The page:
In 2002, CINTRI, a branch of Canadian firm Cintec Environment Inc., was granted an exclusive 50-year contract to collect commercial and residential waste in Phnom Penh and keep the city’s main streets clean. The exact details of the company’s agreement with city hall have never been made public, but since the deal was inked, Phnom Penh’s population has swelled from just over one million to two million people. The population boom and its attendant urban sprawl seem to have caught CINTRI off-guard — nextcity.org
A new video by doctoral student and an associate professor at Arizona State University visualizes the expansion of LA's roads, starting in 1888 and running all the way up to 2010 [...]
Variations in color denote the age of the thoroughfares, with green being the oldest roads and red being newest. Watch as the map blooms with color in the fifties and the trend carries on through the eighties to the present. — la.curbed.com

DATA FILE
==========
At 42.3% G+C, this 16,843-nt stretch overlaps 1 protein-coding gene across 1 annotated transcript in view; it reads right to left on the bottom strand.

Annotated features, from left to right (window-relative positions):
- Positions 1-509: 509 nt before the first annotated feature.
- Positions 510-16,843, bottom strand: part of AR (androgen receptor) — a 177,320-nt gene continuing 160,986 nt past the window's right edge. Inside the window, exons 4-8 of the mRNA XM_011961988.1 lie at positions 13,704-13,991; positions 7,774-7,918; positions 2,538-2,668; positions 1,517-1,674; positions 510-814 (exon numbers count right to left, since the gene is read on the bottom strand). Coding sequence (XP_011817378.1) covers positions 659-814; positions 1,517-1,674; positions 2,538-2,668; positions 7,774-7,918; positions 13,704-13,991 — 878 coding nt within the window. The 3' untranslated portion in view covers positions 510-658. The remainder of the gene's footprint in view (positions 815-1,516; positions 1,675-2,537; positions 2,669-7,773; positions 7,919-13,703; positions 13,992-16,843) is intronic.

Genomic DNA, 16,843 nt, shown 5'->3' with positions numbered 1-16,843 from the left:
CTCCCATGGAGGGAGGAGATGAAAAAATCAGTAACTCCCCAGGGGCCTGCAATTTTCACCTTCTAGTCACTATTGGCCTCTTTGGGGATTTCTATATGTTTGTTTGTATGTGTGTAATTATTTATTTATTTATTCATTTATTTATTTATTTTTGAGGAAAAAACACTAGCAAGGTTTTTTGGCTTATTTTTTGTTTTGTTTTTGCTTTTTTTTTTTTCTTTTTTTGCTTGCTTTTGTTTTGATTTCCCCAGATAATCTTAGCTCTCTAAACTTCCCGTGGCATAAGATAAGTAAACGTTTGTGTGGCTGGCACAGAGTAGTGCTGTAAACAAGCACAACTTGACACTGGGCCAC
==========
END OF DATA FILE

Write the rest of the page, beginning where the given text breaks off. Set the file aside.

"Growth of the Los Angeles Roadway Infrastructure, 1888 - 2010", by Andrew M. Fraser and Mikhail V. Chester, Ph.D., of Arizona State University:Compare with the following video of Los Angeles' overall growth as a city during the 20th century, from NYU's Stern Urbanization Project:
From yesterday's announcement of the Rebuild By Design winners by the U.S. Department of HUD, we've got more details behind "The BIG U" by the BIG Team, who had one of the six winning propoals. The BIG-led consortium was awarded $335 million to implement their proposal for New York's Lower Manhattan, with the goal to increase the neighborhood's resiliency to future storm disasters. And with a name like "The BIG U", one can only be curious to find out more. — bustler.net
Researchers have known for years that hosting large sporting events like the Olympics always costs more than expected and always yields less revenue and useful long-term infrastructure than estimated. Now voters and politicians in democratically elected countries are starting to realize the same thing.
Potential host cities are dropping out of the bidding process for the 2022 Winter Olympics like crazy. — Business Insider
Most discourse on “smart” and “sentient” cities, if it addresses people at all, focuses on them as sources of data feeding the algorithms. Rarely do we consider the point of engagement — how people interface with, and experience, the city’s operating system. — Places Journal